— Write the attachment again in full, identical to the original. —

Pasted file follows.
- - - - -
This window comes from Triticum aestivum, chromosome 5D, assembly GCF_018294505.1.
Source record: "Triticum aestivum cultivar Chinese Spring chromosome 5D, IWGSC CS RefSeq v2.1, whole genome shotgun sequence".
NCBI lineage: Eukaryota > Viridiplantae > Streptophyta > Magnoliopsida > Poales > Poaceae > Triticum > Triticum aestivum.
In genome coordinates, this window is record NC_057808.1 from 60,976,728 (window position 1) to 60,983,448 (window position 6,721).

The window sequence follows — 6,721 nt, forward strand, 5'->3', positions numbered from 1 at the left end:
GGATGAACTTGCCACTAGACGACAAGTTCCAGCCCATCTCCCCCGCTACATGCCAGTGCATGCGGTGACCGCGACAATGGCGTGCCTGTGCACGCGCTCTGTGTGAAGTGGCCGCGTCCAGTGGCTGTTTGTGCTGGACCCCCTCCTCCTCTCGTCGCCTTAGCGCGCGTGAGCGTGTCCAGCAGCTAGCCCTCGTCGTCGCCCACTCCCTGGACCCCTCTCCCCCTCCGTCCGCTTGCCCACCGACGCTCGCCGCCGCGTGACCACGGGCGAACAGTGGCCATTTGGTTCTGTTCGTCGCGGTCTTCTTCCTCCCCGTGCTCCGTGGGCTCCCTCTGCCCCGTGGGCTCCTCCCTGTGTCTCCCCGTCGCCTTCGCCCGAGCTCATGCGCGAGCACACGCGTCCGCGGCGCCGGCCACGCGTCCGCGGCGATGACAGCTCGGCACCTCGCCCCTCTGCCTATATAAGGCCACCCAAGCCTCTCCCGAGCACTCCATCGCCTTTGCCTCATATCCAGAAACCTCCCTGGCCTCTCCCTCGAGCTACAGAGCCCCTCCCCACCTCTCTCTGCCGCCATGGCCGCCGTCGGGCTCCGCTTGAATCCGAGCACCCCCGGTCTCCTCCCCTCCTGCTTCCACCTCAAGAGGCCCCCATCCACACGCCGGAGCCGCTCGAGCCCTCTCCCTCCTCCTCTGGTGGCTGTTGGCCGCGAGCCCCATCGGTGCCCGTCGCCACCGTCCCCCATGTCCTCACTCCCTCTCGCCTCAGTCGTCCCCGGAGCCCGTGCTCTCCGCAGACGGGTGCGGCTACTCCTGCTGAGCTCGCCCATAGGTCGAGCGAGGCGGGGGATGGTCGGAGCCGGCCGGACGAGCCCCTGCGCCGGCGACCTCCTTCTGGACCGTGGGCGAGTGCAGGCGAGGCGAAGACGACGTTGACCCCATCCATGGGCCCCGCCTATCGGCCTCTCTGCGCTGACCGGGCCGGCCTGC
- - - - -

This window comes from Triticum aestivum, chromosome 5D, assembly GCF_018294505.1.
Source record: "Triticum aestivum cultivar Chinese Spring chromosome 5D, IWGSC CS RefSeq v2.1, whole genome shotgun sequence".
NCBI lineage: Eukaryota > Viridiplantae > Streptophyta > Magnoliopsida > Poales > Poaceae > Triticum > Triticum aestivum.
In genome coordinates, this window is record NC_057808.1 from 60,976,728 (window position 1) to 60,983,448 (window position 6,721).

The window sequence follows — 6,721 nt, forward strand, 5'->3', positions numbered from 1 at the left end:
GGATGAACTTGCCACTAGACGACAAGTTCCAGCCCATCTCCCCCGCTACATGCCAGTGCATGCGGTGACCGCGACAATGGCGTGCCTGTGCACGCGCTCTGTGTGAAGTGGCCGCGTCCAGTGGCTGTTTGTGCTGGACCCCCTCCTCCTCTCGTCGCCTTAGCGCGCGTGAGCGTGTCCAGCAGCTAGCCCTCGTCGTCGCCCACTCCCTGGACCCCTCTCCCCCTCCGTCCGCTTGCCCACCGACGCTCGCCGCCGCGTGACCACGGGCGAACAGTGGCCATTTGGTTCTGTTCGTCGCGGTCTTCTTCCTCCCCGTGCTCCGTGGGCTCCCTCTGCCCCGTGGGCTCCTCCCTGTGTCTCCCCGTCGCCTTCGCCCGAGCTCATGCGCGAGCACACGCGTCCGCGGCGCCGGCCACGCGTCCGCGGCGATGACAGCTCGGCACCTCGCCCCTCTGCCTATATAAGGCCACCCAAGCCTCTCCCGAGCACTCCATCGCCTTTGCCTCATATCCAGAAACCTCCCTGGCCTCTCCCTCGAGCTACAGAGCCCCTCCCCACCTCTCTCTGCCGCCATGGCCGCCGTCGGGCTCCGCTTGAATCCGAGCACCCCCGGTCTCCTCCCCTCCTGCTTCCACCTCAAGAGGCCCCCATCCACACGCCGGAGCCGCTCGAGCCCTCTCCCTCCTCCTCTGGTGGCTGTTGGCCGCGAGCCCCATCGGTGCCCGTCGCCACCGTCCCCCATGTCCTCACTCCCTCTCGCCTCAGTCGTCCCCGGAGCCCGTGCTCTCCGCAGACGGGTGCGGCTACTCCTGCTGAGCTCGCCCATAGGTCGAGCGAGGCGGGGGATGGTCGGAGCCGGCCGGACGAGCCCCTGCGCCGGCGACCTCCTTCTGGACCGTGGGCGAGTGCAGGCGAGGCGAAGACGACGTTGACCCCATCCATGGGCCCCGCCTATCGGCCTCTCTGCGCTGACCGGGCCGGCCTGC